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Author Topic: Stanford Research Systems - SR1 - Dual-domain audio analyzer - Experiences?  (Read 8876 times)

boggy

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Greetings everybody, congratulations for a new forum! :)

I'm in planning phase for buying stand alone (bench, reference) audio analyzer and I find
 (not very expensive like AP):
Stanford Research Systems - SR1 - Dual-domain audio analyzer.
web link: http://www.thinksrs.com/products/SR1.htm
user manual: http://www.thinksrs.com/downloads/PDFs/Catalog/SR1c.pdf



Can someone share his experiences with it, if it is in his possession or daily access.

Any (possible) comparison with high quality audio card (Lynx TWO series or better?) and some
decent measurement software will be highly appreciated.

Thanks!
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JGreenslade

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Interesting question, Bogic. I got a demo of one of these at the summer AES and am very tempted.

On the positive side:

It offers a lot of facilities and a good spec for the price

Stanford is a respected name in test gear

It's a standalone unit and doesn't need a host computer.

On the negative side:

It's humungous  and will occupy a lot of space on the bench. You can't just 'throw' it into a soft bag and take it on location

Because Stanford doesn't have the cachet in audio circles that say, AP has, I wonder about residual prices... I can think of other firms that have entered the pro audio market with good products, only to see their products discontinued and selling for a tenth of retail a couple of years later on Ebay. Of course, if it's as good as it seems, regardless of residuals, you should get your money back on it in a short time on your bench, right?

Anyway. I like it. If it were the same size as my Tek colour scope I would've bought it by now. It's a big old boy. Keep us posted if you do get one.

Justin

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JGreenslade

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btw - I reckon you should rent an AP for the day and do a shoot out between the two if you're serious. Stanford should loan you one. Tell them you intend to post the results here, where potential clients lurk - it's in their interests. I'm not aware of any high profile audio designers using the unit. Even at the academic level, endorsements count in audio methinks.

Justin
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JGreenslade

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Bruno said this at the other forum: http://recforums.prosoundweb.com/index.php/m/378245/0/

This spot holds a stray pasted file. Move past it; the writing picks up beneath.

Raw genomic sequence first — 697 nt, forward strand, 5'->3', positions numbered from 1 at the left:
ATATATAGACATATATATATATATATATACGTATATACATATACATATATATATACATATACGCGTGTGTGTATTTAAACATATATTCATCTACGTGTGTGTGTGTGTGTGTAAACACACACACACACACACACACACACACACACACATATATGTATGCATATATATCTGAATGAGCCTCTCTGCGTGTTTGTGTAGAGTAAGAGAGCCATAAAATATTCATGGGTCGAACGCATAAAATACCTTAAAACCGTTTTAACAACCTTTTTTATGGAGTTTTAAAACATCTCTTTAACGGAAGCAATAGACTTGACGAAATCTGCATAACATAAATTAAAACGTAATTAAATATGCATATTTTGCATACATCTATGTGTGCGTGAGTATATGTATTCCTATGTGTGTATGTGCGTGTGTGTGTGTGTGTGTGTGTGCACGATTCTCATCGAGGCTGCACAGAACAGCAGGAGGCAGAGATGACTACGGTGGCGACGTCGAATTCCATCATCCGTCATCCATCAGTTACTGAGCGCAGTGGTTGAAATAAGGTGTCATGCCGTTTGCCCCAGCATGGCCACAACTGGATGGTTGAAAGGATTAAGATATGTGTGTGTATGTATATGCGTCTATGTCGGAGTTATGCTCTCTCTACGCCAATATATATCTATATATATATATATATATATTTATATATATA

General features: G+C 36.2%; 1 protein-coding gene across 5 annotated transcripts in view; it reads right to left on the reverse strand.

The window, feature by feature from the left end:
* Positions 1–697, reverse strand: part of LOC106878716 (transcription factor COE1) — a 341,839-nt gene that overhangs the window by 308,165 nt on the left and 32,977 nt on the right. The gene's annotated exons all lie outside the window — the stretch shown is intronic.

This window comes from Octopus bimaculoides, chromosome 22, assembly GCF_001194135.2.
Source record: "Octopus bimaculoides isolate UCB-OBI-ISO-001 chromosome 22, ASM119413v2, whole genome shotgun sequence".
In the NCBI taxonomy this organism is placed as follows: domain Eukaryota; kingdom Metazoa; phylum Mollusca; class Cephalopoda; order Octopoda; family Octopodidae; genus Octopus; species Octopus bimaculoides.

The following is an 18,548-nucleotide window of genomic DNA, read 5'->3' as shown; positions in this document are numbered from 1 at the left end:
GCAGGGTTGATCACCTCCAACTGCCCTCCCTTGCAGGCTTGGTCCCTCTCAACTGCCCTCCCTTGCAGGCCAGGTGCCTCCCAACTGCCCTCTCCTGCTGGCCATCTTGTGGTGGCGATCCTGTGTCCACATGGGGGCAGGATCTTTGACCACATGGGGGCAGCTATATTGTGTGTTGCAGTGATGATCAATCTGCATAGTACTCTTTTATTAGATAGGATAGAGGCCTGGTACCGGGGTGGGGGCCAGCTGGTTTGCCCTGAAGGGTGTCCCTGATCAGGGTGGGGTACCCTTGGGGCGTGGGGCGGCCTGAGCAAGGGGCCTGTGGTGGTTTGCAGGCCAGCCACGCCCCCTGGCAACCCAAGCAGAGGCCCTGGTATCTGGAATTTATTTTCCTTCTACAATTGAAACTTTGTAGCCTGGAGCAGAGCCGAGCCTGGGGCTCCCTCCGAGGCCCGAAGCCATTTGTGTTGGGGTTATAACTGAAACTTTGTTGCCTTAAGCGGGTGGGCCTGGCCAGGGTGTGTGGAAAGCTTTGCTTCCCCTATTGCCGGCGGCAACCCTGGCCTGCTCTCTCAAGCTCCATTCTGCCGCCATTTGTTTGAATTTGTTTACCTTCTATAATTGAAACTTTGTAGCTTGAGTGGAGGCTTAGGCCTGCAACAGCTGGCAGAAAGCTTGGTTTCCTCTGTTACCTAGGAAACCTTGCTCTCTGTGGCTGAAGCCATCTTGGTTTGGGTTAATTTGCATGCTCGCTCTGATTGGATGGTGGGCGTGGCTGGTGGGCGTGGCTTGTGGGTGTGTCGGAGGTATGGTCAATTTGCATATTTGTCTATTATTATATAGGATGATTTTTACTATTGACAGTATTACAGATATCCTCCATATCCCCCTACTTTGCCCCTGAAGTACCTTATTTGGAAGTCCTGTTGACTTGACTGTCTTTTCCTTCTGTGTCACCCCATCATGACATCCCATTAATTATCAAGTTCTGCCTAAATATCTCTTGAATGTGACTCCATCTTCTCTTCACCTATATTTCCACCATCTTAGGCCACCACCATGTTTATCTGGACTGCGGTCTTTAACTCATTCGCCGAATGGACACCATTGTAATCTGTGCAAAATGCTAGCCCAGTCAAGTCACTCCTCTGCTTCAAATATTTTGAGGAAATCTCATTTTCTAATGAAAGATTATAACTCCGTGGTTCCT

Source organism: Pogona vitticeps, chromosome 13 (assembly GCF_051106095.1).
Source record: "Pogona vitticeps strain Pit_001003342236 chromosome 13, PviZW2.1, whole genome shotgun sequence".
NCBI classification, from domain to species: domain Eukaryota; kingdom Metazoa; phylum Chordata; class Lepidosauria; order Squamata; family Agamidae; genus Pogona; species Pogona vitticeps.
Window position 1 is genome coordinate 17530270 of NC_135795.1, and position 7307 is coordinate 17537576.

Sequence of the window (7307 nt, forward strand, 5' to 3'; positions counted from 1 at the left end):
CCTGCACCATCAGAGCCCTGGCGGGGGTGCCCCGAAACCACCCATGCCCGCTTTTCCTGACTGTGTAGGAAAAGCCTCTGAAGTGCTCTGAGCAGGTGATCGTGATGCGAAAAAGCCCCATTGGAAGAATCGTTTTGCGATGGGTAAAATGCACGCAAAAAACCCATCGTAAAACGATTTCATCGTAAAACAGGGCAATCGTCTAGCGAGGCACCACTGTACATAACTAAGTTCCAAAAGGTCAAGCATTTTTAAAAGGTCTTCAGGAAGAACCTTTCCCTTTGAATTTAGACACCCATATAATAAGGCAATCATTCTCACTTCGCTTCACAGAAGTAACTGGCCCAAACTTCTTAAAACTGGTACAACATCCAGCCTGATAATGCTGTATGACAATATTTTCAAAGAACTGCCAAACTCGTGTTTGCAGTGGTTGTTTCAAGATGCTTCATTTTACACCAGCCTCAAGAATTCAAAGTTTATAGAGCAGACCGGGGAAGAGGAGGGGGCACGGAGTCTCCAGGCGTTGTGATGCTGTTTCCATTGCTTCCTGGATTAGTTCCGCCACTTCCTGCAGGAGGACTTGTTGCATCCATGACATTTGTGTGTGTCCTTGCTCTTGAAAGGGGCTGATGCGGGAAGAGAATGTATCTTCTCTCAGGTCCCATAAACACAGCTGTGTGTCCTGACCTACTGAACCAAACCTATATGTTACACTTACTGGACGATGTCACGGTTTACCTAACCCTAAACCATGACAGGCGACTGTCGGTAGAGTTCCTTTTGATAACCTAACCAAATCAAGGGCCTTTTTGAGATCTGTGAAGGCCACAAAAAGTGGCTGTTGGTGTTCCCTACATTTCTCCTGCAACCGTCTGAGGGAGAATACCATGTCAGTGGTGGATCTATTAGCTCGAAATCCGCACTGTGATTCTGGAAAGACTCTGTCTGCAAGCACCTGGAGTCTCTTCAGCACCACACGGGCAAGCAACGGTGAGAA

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boggy

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Interesting question, Bogic. I got a demo of one of these at the summer AES and am very tempted.

On the positive side:

It offers a lot of facilities and a good spec for the price

Stanford is a respected name in test gear

It's a standalone unit and doesn't need a host computer.
and automated (even via GPIB) measurements are a some advantage, that pc based measurement softwares usualy doesn't have it (even if this is only some more programming :) )
On the negative side:

It's humungous  and will occupy a lot of space on the bench. You can't just 'throw' it into a soft bag and take it on location
Yes,... and it's a bit too heavy for my taste...  :)
Because Stanford doesn't have the cachet in audio circles that say, AP has, I wonder about residual prices... I can think of other firms that have entered the pro audio market with good products, only to see their products discontinued and selling for a tenth of retail a couple of years later on Ebay. Of course, if it's as good as it seems, regardless of residuals, you should get your money back on it in a short time on your bench, right?
Automated measurements are one of reasons why I thinking about standalone audio analyzer.

Anyway. I like it. If it were the same size as my Tek colour scope I would've bought it by now. It's a big old boy. Keep us posted if you do get one.

Ok, I'will :)

Bruno said this at the other forum: http://recforums.prosoundweb.com/index.php/m/378245/0/

Ah, I see,.... old story... I missed that one, sorry  :(

THD is really 0.0003% and that is comparable to my Lynx L22, but SR1's price isn't too high, and if I remember good, SR1's performances are better than Neutrik A2 analyzer. (yes, I check it, 0.001% is A2's measurement minimum for THD)


Thank you very much, Justin, for your response.

Regards

Bogic
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Jim Williams